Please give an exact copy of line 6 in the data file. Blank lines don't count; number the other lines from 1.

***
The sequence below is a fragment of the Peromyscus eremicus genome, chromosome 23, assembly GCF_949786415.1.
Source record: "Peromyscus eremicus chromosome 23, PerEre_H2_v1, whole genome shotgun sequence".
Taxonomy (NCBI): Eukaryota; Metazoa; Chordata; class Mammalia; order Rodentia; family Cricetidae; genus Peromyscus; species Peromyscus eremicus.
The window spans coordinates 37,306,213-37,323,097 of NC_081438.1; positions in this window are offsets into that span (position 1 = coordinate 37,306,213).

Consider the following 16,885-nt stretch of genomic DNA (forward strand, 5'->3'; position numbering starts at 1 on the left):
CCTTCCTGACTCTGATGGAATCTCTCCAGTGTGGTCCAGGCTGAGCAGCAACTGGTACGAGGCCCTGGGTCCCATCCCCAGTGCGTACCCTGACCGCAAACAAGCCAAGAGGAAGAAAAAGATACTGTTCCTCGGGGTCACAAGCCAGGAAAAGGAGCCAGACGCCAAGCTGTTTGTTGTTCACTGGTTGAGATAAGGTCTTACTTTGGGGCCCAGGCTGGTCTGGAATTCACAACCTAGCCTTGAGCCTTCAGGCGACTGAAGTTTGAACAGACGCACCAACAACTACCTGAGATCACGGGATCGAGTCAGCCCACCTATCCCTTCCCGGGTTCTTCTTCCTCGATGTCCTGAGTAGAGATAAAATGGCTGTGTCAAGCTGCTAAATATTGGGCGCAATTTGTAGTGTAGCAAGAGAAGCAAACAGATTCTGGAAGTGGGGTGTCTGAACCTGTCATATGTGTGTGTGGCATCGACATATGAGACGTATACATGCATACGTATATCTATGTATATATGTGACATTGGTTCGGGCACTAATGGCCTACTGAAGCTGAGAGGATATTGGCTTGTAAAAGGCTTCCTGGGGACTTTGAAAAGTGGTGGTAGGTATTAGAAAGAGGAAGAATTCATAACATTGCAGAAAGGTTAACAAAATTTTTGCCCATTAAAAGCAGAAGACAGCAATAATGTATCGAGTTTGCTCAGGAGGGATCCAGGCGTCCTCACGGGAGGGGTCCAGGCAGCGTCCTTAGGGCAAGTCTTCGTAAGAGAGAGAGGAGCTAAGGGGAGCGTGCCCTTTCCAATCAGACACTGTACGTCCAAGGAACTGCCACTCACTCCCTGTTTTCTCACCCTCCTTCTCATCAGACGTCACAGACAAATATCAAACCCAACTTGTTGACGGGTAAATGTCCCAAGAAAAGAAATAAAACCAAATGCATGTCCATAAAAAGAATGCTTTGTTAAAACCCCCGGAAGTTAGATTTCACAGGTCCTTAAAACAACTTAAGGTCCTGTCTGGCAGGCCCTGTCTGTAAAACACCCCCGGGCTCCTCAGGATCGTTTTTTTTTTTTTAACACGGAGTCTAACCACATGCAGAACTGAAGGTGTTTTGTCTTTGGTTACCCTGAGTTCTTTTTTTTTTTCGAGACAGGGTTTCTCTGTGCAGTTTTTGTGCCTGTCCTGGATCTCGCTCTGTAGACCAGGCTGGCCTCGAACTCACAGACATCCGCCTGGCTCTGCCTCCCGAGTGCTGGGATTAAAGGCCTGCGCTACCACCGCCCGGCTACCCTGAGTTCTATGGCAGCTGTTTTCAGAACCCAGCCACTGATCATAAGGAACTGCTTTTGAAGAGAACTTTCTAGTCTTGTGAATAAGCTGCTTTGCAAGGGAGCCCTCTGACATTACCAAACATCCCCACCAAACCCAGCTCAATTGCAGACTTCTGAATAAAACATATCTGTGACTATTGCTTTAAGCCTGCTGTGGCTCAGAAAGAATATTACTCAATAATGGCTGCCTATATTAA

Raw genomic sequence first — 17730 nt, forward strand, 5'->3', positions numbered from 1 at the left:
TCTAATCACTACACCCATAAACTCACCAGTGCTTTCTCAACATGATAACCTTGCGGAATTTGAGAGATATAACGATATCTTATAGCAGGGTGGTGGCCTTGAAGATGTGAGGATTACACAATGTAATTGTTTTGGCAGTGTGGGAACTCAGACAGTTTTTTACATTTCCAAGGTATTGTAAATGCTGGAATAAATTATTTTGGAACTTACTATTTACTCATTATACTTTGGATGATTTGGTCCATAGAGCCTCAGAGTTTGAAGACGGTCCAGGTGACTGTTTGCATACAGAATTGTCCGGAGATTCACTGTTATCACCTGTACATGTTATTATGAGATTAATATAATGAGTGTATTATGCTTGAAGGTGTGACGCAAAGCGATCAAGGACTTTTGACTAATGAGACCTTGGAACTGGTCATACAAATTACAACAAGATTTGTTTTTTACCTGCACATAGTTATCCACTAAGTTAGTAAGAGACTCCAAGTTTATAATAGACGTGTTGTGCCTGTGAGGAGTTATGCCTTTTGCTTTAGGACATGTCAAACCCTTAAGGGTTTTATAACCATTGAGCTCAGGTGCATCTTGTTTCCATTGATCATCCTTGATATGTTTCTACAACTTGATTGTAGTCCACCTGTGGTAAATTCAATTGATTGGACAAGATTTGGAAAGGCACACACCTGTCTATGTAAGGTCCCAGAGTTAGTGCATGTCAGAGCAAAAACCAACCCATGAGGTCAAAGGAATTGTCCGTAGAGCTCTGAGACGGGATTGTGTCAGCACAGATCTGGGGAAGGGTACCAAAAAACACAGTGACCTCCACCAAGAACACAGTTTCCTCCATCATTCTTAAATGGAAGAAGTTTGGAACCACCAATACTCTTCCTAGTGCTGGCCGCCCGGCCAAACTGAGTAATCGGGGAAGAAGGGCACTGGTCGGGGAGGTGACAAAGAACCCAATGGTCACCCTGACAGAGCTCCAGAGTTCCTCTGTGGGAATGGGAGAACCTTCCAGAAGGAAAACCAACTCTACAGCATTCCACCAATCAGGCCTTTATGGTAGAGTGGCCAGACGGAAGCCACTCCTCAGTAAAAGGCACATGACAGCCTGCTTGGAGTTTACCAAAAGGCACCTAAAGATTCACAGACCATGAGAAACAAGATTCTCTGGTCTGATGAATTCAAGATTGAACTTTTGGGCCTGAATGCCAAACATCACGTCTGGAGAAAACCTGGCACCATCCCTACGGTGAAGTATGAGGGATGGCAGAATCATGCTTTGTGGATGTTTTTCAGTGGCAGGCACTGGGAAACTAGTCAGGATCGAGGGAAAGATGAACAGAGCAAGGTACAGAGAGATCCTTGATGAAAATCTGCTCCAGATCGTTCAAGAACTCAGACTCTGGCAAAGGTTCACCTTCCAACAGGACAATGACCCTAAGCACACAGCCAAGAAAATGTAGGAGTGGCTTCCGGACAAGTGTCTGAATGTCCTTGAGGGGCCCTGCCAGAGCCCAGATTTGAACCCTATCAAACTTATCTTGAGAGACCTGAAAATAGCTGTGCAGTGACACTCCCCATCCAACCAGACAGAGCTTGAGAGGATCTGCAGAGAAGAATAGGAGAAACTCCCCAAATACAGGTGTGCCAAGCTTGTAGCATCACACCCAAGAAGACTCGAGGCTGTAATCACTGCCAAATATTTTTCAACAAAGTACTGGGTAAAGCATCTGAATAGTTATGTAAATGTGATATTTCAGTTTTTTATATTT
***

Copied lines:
CCTTCCTGACTCTGATGGAATCTCTCCAGTGTGGTCCAGGCTGAGCAGCAACTGGTACGAGGCCCTGGGTCCCATCCCCAGTGCGTACCCTGACCGCAAACAAGCCAAGAGGAAGAAAAAGATACTGTTCCTCGGGGTCACAAGCCAGGAAAAGGAGCCAGACGCCAAGCTGTTTGTTGTTCACTGGTTGAGATAAGGTCTTACTTTGGGGCCCAGGCTGGTCTGGAATTCACAACCTAGCCTTGAGCCTTCAGGCGACTGAAGTTTGAACAGACGCACCAACAACTACCTGAGATCACGGGATCGAGTCAGCCCACCTATCCCTTCCCGGGTTCTTCTTCCTCGATGTCCTGAGTAGAGATAAAATGGCTGTGTCAAGCTGCTAAATATTGGGCGCAATTTGTAGTGTAGCAAGAGAAGCAAACAGATTCTGGAAGTGGGGTGTCTGAACCTGTCATATGTGTGTGTGGCATCGACATATGAGACGTATACATGCATACGTATATCTATGTATATATGTGACATTGGTTCGGGCACTAATGGCCTACTGAAGCTGAGAGGATATTGGCTTGTAAAAGGCTTCCTGGGGACTTTGAAAAGTGGTGGTAGGTATTAGAAAGAGGAAGAATTCATAACATTGCAGAAAGGTTAACAAAATTTTTGCCCATTAAAAGCAGAAGACAGCAATAATGTATCGAGTTTGCTCAGGAGGGATCCAGGCGTCCTCACGGGAGGGGTCCAGGCAGCGTCCTTAGGGCAAGTCTTCGTAAGAGAGAGAGGAGCTAAGGGGAGCGTGCCCTTTCCAATCAGACACTGTACGTCCAAGGAACTGCCACTCACTCCCTGTTTTCTCACCCTCCTTCTCATCAGACGTCACAGACAAATATCAAACCCAACTTGTTGACGGGTAAATGTCCCAAGAAAAGAAATAAAACCAAATGCATGTCCATAAAAAGAATGCTTTGTTAAAACCCCCGGAAGTTAGATTTCACAGGTCCTTAAAACAACTTAAGGTCCTGTCTGGCAGGCCCTGTCTGTAAAACACCCCCGGGCTCCTCAGGATCGTTTTTTTTTTTTTAACACGGAGTCTAACCACATGCAGAACTGAAGGTGTTTTGTCTTTGGTTACCCTGAGTTCTTTTTTTTTTTCGAGACAGGGTTTCTCTGTGCAGTTTTTGTGCCTGTCCTGGATCTCGCTCTGTAGACCAGGCTGGCCTCGAACTCACAGACATCCGCCTGGCTCTGCCTCCCGAGTGCTGGGATTAAAGGCCTGCGCTACCACCGCCCGGCTACCCTGAGTTCTATGGCAGCTGTTTTCAGAACCCAGCCACTGATCATAAGGAACTGCTTTTGAAGAGAACTTTCTAGTCTTGTGAATAAGCTGCTTTGCAAGGGAGCCCTCTGACATTACCAAACATCCCCACCAAACCCAGCTCAATTGCAGACTTCTGAATAAAACATATCTGTGACTATTGCTTTAAGCCTGCTGTGGCTCAGAAAGAATATTACTCAATAATGGCTGCCTATATTAA